LOWER petrol prices sent inflation down for the first time in more than a year, official figures showed yesterday. The Consumer Prices Index (CPI) dropped to 2.3 per cent last month from 2.5 per cent in September as petrol pump prices fell back from recent record highs. The fall was slightly bigger than analysts had expected and further boosted the case for a cut in interest rates. It was the first drop in CPI inflation since September last year and sent the measure back towards the Government's two per cent target. The figures come ahead of today's key quarterly Inflation Report, in which the Bank of England will outline its forecasts for inflation over the coming months.

At its last Inflation Report in August, the Bank predicted CPI inflation would rise above the two per cent target in the short-term. It said it would then ease off before once again passing this level at the end of the two-year forecast period.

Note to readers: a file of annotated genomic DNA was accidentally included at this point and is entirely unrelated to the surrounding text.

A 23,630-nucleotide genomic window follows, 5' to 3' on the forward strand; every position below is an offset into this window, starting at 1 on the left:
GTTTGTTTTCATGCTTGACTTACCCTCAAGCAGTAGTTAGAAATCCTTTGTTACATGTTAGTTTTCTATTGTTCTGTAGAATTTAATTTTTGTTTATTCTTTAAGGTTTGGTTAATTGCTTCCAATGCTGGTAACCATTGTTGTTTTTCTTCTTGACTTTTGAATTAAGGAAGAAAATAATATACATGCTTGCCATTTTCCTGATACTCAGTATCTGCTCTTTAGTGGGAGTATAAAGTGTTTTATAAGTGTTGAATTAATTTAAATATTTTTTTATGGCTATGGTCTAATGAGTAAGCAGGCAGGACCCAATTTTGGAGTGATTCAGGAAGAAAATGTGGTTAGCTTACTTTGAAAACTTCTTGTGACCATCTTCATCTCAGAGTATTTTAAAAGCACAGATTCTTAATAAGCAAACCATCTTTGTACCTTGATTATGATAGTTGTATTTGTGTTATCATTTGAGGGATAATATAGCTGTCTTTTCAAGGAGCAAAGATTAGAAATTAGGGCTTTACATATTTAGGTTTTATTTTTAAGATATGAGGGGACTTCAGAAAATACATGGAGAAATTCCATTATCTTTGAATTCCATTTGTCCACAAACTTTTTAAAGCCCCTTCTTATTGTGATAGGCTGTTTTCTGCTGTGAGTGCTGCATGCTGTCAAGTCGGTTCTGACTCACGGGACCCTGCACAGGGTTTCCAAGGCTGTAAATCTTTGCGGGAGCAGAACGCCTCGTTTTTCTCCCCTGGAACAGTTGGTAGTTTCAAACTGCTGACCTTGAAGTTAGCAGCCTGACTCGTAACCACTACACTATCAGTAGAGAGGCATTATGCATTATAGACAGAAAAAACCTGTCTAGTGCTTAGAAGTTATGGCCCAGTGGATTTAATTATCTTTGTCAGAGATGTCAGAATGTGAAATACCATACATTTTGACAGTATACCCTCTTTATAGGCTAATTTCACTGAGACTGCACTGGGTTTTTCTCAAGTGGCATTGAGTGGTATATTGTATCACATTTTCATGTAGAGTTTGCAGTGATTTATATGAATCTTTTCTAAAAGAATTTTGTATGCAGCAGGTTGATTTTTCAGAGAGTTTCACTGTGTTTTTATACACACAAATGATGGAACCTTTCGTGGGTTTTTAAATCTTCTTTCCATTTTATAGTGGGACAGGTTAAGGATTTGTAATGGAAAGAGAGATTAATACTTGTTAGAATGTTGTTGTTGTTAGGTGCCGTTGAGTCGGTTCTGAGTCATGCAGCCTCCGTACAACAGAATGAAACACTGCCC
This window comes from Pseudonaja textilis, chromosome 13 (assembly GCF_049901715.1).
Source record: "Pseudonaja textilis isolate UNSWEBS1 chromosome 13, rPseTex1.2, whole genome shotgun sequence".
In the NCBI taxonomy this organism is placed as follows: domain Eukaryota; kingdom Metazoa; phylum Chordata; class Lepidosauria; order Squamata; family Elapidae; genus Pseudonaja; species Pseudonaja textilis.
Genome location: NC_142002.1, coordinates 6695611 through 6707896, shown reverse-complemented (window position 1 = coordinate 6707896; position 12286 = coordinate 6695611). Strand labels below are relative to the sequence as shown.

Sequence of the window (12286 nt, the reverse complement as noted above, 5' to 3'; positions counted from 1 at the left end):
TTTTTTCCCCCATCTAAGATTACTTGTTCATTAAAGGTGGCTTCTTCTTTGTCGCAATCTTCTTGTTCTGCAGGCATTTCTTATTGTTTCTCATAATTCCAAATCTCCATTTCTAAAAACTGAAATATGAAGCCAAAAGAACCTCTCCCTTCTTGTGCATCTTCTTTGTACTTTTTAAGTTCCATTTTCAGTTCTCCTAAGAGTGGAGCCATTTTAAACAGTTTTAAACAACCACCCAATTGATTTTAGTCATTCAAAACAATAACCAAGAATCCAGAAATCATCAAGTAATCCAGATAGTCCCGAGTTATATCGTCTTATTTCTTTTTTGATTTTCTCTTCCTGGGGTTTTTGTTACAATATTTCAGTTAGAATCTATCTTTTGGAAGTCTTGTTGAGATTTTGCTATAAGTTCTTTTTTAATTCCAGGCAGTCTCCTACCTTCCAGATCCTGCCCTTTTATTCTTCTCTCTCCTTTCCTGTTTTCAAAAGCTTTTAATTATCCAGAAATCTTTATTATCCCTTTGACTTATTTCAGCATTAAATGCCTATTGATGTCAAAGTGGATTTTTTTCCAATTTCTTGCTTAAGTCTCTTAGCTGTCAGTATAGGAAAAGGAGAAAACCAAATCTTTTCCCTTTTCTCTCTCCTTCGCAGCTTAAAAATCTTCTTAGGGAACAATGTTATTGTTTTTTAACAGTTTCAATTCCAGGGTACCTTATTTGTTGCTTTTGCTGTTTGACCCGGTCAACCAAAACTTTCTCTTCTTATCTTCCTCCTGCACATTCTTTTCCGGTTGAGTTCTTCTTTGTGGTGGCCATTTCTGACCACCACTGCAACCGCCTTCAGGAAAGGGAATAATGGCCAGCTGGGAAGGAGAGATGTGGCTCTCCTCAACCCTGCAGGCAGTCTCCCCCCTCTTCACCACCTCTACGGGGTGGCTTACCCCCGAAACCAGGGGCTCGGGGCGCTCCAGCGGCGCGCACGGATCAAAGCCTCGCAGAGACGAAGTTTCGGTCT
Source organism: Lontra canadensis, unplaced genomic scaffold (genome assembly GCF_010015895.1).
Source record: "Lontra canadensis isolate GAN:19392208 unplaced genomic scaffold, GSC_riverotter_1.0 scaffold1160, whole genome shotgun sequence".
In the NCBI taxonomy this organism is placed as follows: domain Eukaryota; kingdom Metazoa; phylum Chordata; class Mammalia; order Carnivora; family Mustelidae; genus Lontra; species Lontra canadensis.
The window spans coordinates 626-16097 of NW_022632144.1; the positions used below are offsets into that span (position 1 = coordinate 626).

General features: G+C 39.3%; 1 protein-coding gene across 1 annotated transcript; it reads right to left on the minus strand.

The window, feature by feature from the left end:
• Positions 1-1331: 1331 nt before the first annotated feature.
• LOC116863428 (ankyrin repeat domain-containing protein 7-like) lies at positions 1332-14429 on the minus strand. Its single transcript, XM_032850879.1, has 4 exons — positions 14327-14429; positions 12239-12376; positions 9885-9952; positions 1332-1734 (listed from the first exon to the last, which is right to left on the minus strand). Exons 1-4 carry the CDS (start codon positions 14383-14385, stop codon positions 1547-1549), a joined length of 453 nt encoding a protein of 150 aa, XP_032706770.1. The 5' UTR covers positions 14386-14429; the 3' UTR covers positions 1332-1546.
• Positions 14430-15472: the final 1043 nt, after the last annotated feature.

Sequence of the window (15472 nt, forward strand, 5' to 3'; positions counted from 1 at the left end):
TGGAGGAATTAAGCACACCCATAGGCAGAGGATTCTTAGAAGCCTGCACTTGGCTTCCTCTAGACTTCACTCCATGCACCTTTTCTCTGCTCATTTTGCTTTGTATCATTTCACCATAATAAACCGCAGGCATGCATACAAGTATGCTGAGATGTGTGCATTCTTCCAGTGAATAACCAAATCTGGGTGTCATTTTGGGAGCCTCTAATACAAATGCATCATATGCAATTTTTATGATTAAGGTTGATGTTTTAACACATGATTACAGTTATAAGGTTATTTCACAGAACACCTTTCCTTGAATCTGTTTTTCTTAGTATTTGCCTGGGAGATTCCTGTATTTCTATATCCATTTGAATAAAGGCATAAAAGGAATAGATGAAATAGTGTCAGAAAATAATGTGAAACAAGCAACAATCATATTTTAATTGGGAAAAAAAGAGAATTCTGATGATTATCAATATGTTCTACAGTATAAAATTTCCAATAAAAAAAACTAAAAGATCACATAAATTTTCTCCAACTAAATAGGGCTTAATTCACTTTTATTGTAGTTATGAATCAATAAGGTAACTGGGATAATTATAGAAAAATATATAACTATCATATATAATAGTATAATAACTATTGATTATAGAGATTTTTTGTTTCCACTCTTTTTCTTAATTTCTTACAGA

ON the sick: Civil servants took an average of nine days off work sick last year, down by a day from the previous 12 months, figures showed yesterday. The biggest Government department - Work and Pensions - recorded a 17 per cent fall, with workers taking an average of 9.6 days off last year compared with 11.6 in 2003.

PROFITS FALL: Contrasting fortunes on either side of the English Channel contrived to reduce Emap's first-half profits by two per cent, it emerged yesterday. The publisher reported that pre-tax profits dropped to £95m during the six months to September 30, down from from £97m a year ago